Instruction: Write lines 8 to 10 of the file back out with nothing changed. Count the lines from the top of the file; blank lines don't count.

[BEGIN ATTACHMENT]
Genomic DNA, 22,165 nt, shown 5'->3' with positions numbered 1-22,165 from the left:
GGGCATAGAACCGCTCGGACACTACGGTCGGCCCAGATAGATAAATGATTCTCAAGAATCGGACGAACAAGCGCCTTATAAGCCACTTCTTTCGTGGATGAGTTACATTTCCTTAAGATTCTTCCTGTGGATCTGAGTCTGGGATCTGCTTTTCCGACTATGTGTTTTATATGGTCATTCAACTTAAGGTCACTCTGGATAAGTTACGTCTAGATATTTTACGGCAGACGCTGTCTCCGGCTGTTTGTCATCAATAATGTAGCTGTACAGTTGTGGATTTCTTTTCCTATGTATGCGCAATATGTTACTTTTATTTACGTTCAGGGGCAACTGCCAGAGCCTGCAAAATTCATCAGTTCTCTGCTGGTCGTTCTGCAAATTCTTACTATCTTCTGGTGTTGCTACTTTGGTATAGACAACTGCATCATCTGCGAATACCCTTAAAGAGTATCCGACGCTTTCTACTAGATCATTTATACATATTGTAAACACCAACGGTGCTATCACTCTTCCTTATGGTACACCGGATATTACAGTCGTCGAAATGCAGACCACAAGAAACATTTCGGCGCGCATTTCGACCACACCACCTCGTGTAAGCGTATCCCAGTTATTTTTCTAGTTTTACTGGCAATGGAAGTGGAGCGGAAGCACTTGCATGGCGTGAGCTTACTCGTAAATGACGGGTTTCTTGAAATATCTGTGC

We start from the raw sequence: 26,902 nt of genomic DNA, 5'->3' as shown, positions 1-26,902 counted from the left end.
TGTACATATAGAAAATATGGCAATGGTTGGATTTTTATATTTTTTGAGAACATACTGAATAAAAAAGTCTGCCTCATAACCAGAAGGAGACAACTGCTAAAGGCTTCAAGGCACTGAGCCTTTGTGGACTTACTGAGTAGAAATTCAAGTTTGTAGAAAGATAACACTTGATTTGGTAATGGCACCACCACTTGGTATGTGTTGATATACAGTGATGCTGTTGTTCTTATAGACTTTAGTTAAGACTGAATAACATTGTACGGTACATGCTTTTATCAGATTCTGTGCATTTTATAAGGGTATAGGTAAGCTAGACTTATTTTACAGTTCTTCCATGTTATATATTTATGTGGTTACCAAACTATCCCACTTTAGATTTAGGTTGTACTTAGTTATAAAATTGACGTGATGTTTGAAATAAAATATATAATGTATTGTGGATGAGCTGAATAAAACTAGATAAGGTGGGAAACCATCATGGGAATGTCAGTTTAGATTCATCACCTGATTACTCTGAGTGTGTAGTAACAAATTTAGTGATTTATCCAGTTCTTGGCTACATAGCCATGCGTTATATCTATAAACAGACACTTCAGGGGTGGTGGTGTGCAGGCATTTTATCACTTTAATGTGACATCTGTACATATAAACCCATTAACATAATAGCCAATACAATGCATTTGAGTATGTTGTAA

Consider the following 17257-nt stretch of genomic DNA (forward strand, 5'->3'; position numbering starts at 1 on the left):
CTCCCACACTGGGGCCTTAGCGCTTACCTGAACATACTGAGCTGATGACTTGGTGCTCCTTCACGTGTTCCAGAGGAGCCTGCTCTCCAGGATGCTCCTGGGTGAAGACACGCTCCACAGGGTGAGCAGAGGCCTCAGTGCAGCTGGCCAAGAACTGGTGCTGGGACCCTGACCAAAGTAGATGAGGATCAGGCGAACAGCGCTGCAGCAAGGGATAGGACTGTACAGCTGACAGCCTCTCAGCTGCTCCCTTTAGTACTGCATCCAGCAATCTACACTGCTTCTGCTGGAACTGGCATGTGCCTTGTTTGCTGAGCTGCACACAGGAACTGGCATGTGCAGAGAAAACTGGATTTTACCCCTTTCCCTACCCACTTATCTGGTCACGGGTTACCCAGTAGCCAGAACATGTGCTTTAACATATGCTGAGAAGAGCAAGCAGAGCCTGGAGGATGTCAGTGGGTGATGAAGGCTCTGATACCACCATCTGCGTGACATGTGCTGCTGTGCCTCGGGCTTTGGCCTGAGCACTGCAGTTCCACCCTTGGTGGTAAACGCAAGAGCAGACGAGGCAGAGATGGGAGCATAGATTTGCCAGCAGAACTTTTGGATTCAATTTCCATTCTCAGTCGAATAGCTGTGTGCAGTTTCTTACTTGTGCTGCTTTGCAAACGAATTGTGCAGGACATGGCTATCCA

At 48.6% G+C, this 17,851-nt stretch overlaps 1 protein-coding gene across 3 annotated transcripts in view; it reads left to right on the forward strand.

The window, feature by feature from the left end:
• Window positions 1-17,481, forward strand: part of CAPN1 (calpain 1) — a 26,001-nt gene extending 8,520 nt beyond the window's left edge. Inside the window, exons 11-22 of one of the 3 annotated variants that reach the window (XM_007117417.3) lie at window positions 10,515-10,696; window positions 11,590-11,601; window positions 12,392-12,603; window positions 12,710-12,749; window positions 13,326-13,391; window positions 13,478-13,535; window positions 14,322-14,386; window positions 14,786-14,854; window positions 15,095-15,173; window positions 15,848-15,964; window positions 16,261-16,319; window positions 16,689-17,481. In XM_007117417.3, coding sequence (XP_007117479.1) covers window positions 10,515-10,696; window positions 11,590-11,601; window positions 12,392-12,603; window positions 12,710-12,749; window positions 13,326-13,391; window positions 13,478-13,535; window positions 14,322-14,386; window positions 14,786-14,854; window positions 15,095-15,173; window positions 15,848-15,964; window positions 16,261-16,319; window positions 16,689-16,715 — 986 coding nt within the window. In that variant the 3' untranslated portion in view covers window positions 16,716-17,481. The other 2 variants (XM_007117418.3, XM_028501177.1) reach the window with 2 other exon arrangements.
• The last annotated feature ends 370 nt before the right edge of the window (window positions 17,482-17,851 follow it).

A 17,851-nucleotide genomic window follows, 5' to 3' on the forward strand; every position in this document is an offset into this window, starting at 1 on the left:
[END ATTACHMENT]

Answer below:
The window, feature by feature from the left end:
• Window positions 1-17,481, forward strand: part of CAPN1 (calpain 1) — a 26,001-nt gene extending 8,520 nt beyond the window's left edge. Inside the window, exons 11-22 of one of the 3 annotated variants that reach the window (XM_007117417.3) lie at window positions 10,515-10,696; window positions 11,590-11,601; window positions 12,392-12,603; window positions 12,710-12,749; window positions 13,326-13,391; window positions 13,478-13,535; window positions 14,322-14,386; window positions 14,786-14,854; window positions 15,095-15,173; window positions 15,848-15,964; window positions 16,261-16,319; window positions 16,689-17,481. In XM_007117417.3, coding sequence (XP_007117479.1) covers window positions 10,515-10,696; window positions 11,590-11,601; window positions 12,392-12,603; window positions 12,710-12,749; window positions 13,326-13,391; window positions 13,478-13,535; window positions 14,322-14,386; window positions 14,786-14,854; window positions 15,095-15,173; window positions 15,848-15,964; window positions 16,261-16,319; window positions 16,689-16,715 — 986 coding nt within the window. In that variant the 3' untranslated portion in view covers window positions 16,716-17,481. The other 2 variants (XM_007117418.3, XM_028501177.1) reach the window with 2 other exon arrangements.
• The last annotated feature ends 370 nt before the right edge of the window (window positions 17,482-17,851 follow it).